When one of Cindy Chambers’ students found a malnourished, sickly cat who appeared to be missing his nose wandering the streets of her neighborhood, the student contacted her big-hearted professor. Chambers is a special education faculty member at East Tennessee State University, and she is dedicated to helping people with disabilities.
“She thought, ‘He has a disability, so why don’t I call my professor who focuses on disabilities in her field and also does some animal rescue work?'” Cindy says.
Cindy has a soft spot for animals in need. For about five years, she and several other faculty members at East Tennessee State have fostered animals either abandoned or taken from the homes of individuals who can no longer care for them. They have found homes for numerous puppies and kittens.
Cindy also considers her own home a “rescue house.” She started with only one cat, but she now has four cats and four dogs — “and I don’t need any more,” she laughs. But when her student introduced her to Lazarus, she couldn’t say no.
“As soon as I got him, I looked in the carrier, and I thought, oh my goodness, this poor little kitten,” she says. “I was really scared that when I took him to the vet, they were going to say I’d need to put him down.”
The tiny, gray kitten was not in good shape. Cindy’s student had asked around the neighborhood to see whether Lazarus belonged to anyone — “but we were kind of hoping she didn’t find who Lazarus belonged to, because he was malnourished, he had fleas, and his mouth was in really poor condition,” Cindy says. He had a cleft palate, a congenital deformity that left him without an upper lip or the soft padding of his nose. This type of deformity is not very common in cats. With his lower fangs protruding, he looked a bit like a bulldog — or perhaps an adorable vampire.
According to the vet, his mouth was also severely infected. He had bone exposure on the roof of his mouth, and the infection had spread into his nasal passages. There was good news, though: At 10 weeks old, Lazarus was a survivor.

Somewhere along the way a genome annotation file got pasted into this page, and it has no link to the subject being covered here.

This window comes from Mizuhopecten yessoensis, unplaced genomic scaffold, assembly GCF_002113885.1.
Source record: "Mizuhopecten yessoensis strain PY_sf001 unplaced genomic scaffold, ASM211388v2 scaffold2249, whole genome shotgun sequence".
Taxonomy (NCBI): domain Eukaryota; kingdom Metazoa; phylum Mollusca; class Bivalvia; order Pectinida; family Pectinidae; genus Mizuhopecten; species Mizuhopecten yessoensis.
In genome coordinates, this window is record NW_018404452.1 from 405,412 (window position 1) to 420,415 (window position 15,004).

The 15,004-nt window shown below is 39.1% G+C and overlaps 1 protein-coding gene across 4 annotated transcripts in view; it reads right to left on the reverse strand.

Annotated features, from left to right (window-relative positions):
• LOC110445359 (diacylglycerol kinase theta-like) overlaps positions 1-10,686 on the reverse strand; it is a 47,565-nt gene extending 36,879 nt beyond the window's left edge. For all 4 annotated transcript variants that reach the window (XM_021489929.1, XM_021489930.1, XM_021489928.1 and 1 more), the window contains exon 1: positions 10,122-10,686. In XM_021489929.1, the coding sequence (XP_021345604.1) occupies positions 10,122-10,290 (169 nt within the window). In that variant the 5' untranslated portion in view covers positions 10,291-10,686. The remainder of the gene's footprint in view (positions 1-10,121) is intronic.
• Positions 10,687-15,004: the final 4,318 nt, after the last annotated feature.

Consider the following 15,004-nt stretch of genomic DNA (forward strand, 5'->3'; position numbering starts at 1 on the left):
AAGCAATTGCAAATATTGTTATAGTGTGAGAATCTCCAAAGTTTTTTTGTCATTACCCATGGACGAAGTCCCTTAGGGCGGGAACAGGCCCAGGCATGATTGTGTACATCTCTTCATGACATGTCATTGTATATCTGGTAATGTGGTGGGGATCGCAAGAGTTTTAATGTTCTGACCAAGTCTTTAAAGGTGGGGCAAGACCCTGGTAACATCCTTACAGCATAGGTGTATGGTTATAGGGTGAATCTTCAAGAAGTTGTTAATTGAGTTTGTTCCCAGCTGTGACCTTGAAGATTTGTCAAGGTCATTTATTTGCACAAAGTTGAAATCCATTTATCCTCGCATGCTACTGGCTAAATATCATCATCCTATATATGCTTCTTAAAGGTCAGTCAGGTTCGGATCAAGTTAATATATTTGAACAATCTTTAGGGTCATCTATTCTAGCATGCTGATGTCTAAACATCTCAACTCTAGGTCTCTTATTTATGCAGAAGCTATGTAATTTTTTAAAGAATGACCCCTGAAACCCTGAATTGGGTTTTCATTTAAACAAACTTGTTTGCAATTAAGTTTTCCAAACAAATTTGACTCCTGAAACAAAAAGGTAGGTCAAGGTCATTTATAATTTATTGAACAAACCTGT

“The vet said he’s made it this long — he’s a trooper,” Cindy says. “He said if we can get his infection under control, he’ll probably make it. That was awesome to hear.”
The vet started Lazarus on antibiotics, and his infection improved. But the moment he went off the antibiotics, his infection returned. This pattern persisted for several months — Lazarus would start taking antibiotics and seem to be getting healthy, only to have a resurgence of his old symptoms the moment the antibiotics stopped. Cindy finally discovered the possible reason for his health problems when she went out of town for a couple of days. She returned home to discover a startling surprise.
“One of his canine teeth on the top came in in two days,” she says. “I left town and left him with my roommate, and when I came back he had this gigantic tooth sticking out of his mouth. And I thought maybe the infection was coming from an abscessed tooth.”
She was onto something. The vet removed Lazarus’ canine teeth and cleaned out all of the infection from his mouth and nasal passages. The result? Lazarus had a new lease on life as a healthy kitty. Today, at seven months old, his only remaining concern is the occasional bloody nose, which Cindy manages by running a humidifier beside his bed each night.
“He had that surgery, and he has not had a single health problem since,” Cindy says. “Day to day, he’s just like any other cat. He’s rambunctious, he plays, he cuddles — he does all the things every other cat does, but at night he sleeps with a humidifier.”
Because of his unique look, Lazarus is well known among Cindy’s colleagues. In fact, a number of professors even talk about him in their classes — particularly in the speech and language pathology center.
“When they talk about cleft palates, they talk about Lazarus as well,” she says.
Cindy’s ultimate goal for Lazarus is to train him as a therapy pet. In this role, she hopes he will change people’s perceptions about individuals and animals with disabilities and help deliver the message that they can contribute positively to society. Follow Lazarus on Facebook here.
“My hope is that through meeting Lazarus and hearing a little bit about the other work I do, people can apply those beliefs to people with disabilities,” Cindy says. “You immediately feel some kind of connection with Lazarus because he has such a great personality and he’s just so loving. His disability really isn’t a focus. He’s just a really awesome cat.”
Read about more special-needs kitties on Catster:
- Pretzel the Kitten is Blind, Deformed and Inspiring People on Facebook
- Deformed Legs Can’t Hold Back Little Bear the Rescue Kitten
- Deformed Front Legs Can’t Stop Triumph the Kitty
- Meet D’Artagnan, a Paraplegic Kitty Living Life to the Fullest
Do you know of a rescue hero ÔÇö cat, human, or group ÔÇö we should profile on Catster? Write us at firstname.lastname@example.org.